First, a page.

Re-lining scrim & Sarking walls

Many older New Zealand homes have scrim and sarking lined walls and we are increasingly finding ourselves with enquires about re-lining these with Gib plasterboard.
These come from a variety of sources:
Clients wanting to fit insulation to the external walls of their older villas to make them warmer. (This requires a Building Consent)
Some from people who are decorating and want new straight walls,
but more from people who are having difficulty getting full house insurance due to the scrim being a fire risk.

Here we are going to explain step by step why it is a good idea to replace this arrangement and just what is involved in the process and what the benefits are and some of the pitfalls you may encounter by doing it yourself.

Step 1

Scrim is a hessian or jute based sacking material which is fixed to horizontal planks of wood (normally Rimu) with tacks. The planks are in turn fixed to the framing of the building with nails and this forms the walls of the structure. Scrim & Sarking (as the planks are known) is found in New Zealand homes built from the time of settlement right into the 1900's. Wallpaper or sometimes newspaper is then pasted onto the top of this and the wall is complete. Over years of drying out the scrim and wallpaper become detached from the sarking and bulge and float about the surface. All three components of this structure are usually extremely dry and of course pose a very real fire risk. In addition the sarking is usually infested with borer which causes vast quantities of dust to build up behind the paper making it a further fire risk.

So it is a good idea to change this setup. Removing the scrim and wallpaper is simple. Pick it off the wall at a corner and pull. (note of caution: wear a good dust mask Rimu borer dust is going to fly everywhere) the scrim will rip off in sheets leaving the sarking behind full of tacks.

Step 2

After you have cleaned up all the dust and paper and scrim, had a cup of tea its time for the really tedious bit. Pull out all the tacks.

Step 3

Now you can remove some of the sarking in order to rewire if necessary or relocate existing surface fixed wiring.
WARNING!!! DO NOT REMOVE ALL THE SARKING OFF THE WALL. These types of buildings were constructed of green timber (wet) straight from the tree to the sawmill and onto the building site. The framing as well as the sarking. The result of this is, when the house was originally put together it was true, plumb and level. The sarking is holding all the framing straight. The timber drys out in position and stays in that position as a result of the sarking. If you remove all the sarking from the wall the posts that make up that wall will move and twist so much as to make the wall useless for relining and may compromise the structural integrity of your home.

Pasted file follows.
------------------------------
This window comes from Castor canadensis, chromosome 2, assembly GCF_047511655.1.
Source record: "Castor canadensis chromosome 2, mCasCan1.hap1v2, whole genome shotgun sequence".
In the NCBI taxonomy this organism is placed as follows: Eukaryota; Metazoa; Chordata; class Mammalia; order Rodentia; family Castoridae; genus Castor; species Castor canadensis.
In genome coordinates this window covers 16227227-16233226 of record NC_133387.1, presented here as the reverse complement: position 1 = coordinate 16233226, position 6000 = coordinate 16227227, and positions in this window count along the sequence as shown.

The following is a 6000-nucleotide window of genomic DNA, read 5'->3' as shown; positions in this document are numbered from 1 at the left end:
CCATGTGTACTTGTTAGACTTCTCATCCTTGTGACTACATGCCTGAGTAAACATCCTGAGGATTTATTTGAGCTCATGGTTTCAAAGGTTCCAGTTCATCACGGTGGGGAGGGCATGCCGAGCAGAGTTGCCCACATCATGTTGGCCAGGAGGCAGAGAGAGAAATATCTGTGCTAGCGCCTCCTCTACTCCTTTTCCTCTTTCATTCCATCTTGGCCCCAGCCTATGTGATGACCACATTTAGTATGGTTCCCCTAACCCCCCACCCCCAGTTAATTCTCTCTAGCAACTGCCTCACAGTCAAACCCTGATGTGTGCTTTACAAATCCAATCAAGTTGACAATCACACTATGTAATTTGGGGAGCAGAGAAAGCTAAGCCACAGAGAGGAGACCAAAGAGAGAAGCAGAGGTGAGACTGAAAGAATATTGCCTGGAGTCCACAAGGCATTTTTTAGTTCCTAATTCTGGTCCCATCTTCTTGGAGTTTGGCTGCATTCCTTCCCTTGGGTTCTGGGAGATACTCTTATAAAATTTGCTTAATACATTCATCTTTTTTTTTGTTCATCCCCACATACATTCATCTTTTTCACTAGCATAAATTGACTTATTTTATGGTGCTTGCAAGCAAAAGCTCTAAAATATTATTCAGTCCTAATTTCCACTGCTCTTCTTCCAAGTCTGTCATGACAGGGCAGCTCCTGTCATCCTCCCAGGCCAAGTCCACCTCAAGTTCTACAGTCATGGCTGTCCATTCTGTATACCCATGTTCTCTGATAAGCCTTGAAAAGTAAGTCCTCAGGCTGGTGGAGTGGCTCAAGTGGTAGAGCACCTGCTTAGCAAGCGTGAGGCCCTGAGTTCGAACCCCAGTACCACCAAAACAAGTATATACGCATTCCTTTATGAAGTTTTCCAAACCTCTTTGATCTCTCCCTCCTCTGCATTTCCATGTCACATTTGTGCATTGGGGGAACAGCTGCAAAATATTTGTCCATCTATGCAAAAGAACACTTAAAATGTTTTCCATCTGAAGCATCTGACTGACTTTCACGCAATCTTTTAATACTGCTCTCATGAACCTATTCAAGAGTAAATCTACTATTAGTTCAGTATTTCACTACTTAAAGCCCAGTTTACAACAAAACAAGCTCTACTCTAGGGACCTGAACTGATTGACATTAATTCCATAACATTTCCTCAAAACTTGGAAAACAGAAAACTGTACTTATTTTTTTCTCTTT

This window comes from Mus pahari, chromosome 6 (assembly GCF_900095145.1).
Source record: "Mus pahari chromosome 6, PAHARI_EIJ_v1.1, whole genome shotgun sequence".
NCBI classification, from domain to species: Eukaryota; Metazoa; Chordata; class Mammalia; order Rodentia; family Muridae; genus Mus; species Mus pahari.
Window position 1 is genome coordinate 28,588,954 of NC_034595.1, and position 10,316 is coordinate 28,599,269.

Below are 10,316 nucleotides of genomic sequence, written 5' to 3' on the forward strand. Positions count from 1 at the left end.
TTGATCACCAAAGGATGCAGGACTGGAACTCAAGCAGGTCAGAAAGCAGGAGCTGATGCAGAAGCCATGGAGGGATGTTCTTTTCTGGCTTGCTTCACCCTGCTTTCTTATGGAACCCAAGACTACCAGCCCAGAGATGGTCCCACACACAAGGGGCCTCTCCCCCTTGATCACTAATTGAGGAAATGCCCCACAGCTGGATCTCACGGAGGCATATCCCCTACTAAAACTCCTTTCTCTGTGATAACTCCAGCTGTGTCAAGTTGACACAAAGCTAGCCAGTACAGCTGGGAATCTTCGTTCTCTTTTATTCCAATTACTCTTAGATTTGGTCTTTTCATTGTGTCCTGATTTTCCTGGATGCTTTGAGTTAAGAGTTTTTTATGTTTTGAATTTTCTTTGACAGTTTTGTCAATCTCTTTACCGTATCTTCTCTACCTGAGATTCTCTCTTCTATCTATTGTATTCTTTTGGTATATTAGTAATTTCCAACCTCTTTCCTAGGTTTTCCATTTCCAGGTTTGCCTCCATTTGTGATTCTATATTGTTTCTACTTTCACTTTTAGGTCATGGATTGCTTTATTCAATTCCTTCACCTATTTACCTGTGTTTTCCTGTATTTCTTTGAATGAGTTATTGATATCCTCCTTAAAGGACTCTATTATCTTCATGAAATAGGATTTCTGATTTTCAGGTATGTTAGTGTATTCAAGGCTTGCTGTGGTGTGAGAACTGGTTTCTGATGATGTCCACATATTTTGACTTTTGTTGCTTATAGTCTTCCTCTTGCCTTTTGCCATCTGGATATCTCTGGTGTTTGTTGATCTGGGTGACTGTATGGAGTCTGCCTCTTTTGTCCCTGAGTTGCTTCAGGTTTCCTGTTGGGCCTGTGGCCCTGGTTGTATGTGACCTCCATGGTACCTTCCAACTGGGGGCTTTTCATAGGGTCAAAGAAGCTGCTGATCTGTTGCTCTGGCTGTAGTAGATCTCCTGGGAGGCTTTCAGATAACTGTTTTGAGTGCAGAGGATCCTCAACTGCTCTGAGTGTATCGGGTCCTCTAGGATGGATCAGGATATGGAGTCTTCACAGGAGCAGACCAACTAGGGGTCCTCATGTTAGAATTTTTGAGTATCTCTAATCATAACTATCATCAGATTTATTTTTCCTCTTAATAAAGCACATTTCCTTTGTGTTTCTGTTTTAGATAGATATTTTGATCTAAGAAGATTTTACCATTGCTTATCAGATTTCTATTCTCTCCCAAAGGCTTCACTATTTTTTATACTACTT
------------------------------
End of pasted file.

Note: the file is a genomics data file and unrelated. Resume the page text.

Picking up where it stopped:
Step 4

You can safely remove an individual board from the top middle and bottom of the wall. This will allow you to insert building paper and insulation. It also allows for the wiring of wall lights or plug points, phone wires etc.

You may now also have to remove the skirting boards and possibly the coving from around the ceiling. If you are re-lining with Gib plasterboard there may not be enough thickness available with these components to make the job look good. A lot of people (including some builders) take it up to the coving and put a square Gib angle along the top. This looks ugly and unprofessional. You have gone to all this work, you may as well do it right.

Now is the time to treat for borer. There are a number of options including borer bombs, paint on chemicals but we find that bringing in the specialist pest eradicators the best. They spray a gas into every part of the building they can get at.

Step 5

Cut building paper to width of the cavitys plus enough that it returns back towards you on each post.

Step 6

Slip building paper into cavity and staple sides to posts. You can use either the building wrap normally used for the protection of frames in new buildings which in some cases (shown here) is also a fire retardent or you can use the bitumin based black card like paper which is stiffer and fits into the cavity a bit easier (but is not fire retardent).

Step 7

Cut and fit insulation preferably R 2.6 to walls and you are ready for re-lining.

Step 8

Cut and fit Gib plasterboard directly to the sarking with wallboard adhesive and screws. Make sure and fit it tight to the door facings and trim still in place.

Step 9

Gib stop all joints and corners

Step 10

Re-fit all the skirtings or replace with new and fit coving back

Step 11

Finally paint with wallboard sealer and then 2 or 3 coats of paint and you're done.

You now have a much better wall finish and more importantly a safer one.
Your walls may not be as straight as they would be in a new house perhaps (depends how good they were to start with) but remember if you have this type of setup in your home it was built a while ago. A little undulation here and there is character.

what does all this cost?